Special Session Legal Reforms Fact Sheet

Risk Contribution [PDF file]

  • This legislation is a response to the Wisconsin Supreme Court’s 2005 decision, Thomas v. Mallett, where the Court adopted the controversial “risk contribution” theory in cases involving lead-based paint.
  • In an editorial titled, “Alabama North,” The Wall Street Journal (Aug. 9, 2005) described the Thomas decision as:

“The first of its kind in the country” establishing a dangerous precedent by dispensing with the “traditional legal standard for torts – which is to establish actual connections between wrongdoing and injury – and [replacing] it with a chain of speculation and conjecture.”

  • According to Don Gifford, Professor of Law and former Dean of the University of Maryland School of Law, the Supreme Court’s decision in Thomas v. Mallett is the single most radical departure from fundamental principles of tort law in recent decades. It is a decision that puts Wisconsin law dramatically out of line with the law of any other state in the country. (Prof. Gifford is a nationally recognized expert on “mass torts” and, interestingly, a former plaintiff lawyer.)
  • With the rarest of exceptions, the plaintiff must prove that she or he was injured by the product manufactured or sold by a specific manufacturer or other defendant. Virtually the only significant exception to this fundamental principle was lawsuits filed against pharmaceutical companies for the production and sale of the drug, DES (diethylstilbestrol).
  • Beginning with California in 1980, a substantial minority of all jurisdictions allowed the victim to recover on the basis of “market share” liability or in Wisconsin, a variant of “market share liability” that the Wisconsin Supreme Court called “risk contribution” theory.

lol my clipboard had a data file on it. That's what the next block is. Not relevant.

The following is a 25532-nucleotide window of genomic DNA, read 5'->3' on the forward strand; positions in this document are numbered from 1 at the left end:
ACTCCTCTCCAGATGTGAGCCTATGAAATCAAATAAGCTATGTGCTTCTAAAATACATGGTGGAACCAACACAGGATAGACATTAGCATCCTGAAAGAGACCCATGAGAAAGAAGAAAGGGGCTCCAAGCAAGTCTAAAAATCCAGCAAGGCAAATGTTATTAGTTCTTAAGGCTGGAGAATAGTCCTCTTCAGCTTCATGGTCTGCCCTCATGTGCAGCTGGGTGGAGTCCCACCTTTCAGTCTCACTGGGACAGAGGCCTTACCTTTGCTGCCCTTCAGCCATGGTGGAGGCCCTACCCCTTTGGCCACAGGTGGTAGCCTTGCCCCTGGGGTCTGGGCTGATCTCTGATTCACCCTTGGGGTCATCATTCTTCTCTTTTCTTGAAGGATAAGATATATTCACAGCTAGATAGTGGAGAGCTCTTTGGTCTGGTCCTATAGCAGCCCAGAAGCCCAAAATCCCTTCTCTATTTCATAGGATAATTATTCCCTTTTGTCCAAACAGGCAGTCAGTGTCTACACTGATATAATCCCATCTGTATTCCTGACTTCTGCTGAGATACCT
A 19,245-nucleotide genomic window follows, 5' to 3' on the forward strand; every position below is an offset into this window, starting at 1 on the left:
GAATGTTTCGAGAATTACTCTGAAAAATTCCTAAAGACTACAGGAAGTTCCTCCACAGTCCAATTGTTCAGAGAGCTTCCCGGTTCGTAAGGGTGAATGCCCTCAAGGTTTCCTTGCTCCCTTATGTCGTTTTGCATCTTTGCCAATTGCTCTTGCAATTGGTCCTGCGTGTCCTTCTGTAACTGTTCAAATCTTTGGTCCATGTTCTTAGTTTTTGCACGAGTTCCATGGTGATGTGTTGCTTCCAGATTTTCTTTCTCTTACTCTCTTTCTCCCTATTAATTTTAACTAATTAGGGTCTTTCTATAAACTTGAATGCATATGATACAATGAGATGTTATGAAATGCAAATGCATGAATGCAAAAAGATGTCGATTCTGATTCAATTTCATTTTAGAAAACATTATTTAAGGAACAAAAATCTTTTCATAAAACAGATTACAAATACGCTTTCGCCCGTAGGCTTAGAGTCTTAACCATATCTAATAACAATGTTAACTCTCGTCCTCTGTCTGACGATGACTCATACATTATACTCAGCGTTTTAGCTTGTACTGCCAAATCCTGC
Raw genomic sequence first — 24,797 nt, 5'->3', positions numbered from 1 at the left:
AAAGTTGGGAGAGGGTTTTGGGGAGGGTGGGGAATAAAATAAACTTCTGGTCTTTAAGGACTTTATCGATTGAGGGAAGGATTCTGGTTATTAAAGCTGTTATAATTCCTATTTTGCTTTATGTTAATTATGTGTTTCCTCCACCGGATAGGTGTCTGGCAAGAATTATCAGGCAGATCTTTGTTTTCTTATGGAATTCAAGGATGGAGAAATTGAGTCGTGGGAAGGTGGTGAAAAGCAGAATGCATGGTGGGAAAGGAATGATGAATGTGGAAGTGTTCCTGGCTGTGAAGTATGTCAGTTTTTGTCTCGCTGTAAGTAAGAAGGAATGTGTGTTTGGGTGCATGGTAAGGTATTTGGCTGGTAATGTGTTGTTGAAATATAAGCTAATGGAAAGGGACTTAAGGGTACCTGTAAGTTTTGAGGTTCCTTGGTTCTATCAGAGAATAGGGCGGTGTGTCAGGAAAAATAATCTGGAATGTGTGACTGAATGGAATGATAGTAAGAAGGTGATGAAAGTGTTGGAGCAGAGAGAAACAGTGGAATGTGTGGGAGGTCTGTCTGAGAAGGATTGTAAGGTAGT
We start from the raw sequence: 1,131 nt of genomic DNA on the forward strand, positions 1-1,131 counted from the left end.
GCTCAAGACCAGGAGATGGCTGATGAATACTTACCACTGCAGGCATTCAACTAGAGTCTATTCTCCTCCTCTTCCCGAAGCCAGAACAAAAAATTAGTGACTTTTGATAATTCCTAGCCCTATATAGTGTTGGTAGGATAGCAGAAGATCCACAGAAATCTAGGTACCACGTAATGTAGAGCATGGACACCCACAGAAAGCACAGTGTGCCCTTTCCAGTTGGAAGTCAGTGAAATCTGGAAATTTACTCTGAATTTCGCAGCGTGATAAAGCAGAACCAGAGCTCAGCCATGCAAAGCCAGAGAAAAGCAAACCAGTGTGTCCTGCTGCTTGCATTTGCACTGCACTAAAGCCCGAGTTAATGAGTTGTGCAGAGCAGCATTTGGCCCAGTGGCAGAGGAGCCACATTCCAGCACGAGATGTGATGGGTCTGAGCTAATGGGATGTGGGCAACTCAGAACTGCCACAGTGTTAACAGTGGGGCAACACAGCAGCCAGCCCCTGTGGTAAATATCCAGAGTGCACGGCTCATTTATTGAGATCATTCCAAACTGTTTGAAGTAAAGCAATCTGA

• But until the Supreme Court’s decision in Thomas v. Mallett, market share liability in Wisconsin and virtually everywhere else was limited to DES cases. Hundreds of cases throughout the country for nearly thirty years rejected its expansion to other products; there were literally less than a handful of exceptions.
  • This legislation is a moderate response to the aberrational decision of the Wisconsin Supreme Court in Thomas v. Mallett. Wisconsin would remain among the 18 or so states that recognize some version of market share liability under those limited circumstances where market share liability is feasible and realistic.
  • It essentially returns Wisconsin’s law to the original boundaries of market share liability employed by the California Supreme Court in Sindell v. Abbott Laboratories, even though a majority of American states find market share liability in any form to be an unacceptable modification of the traditional requirement that the plaintiff prove all the elements of her case, including cause in fact.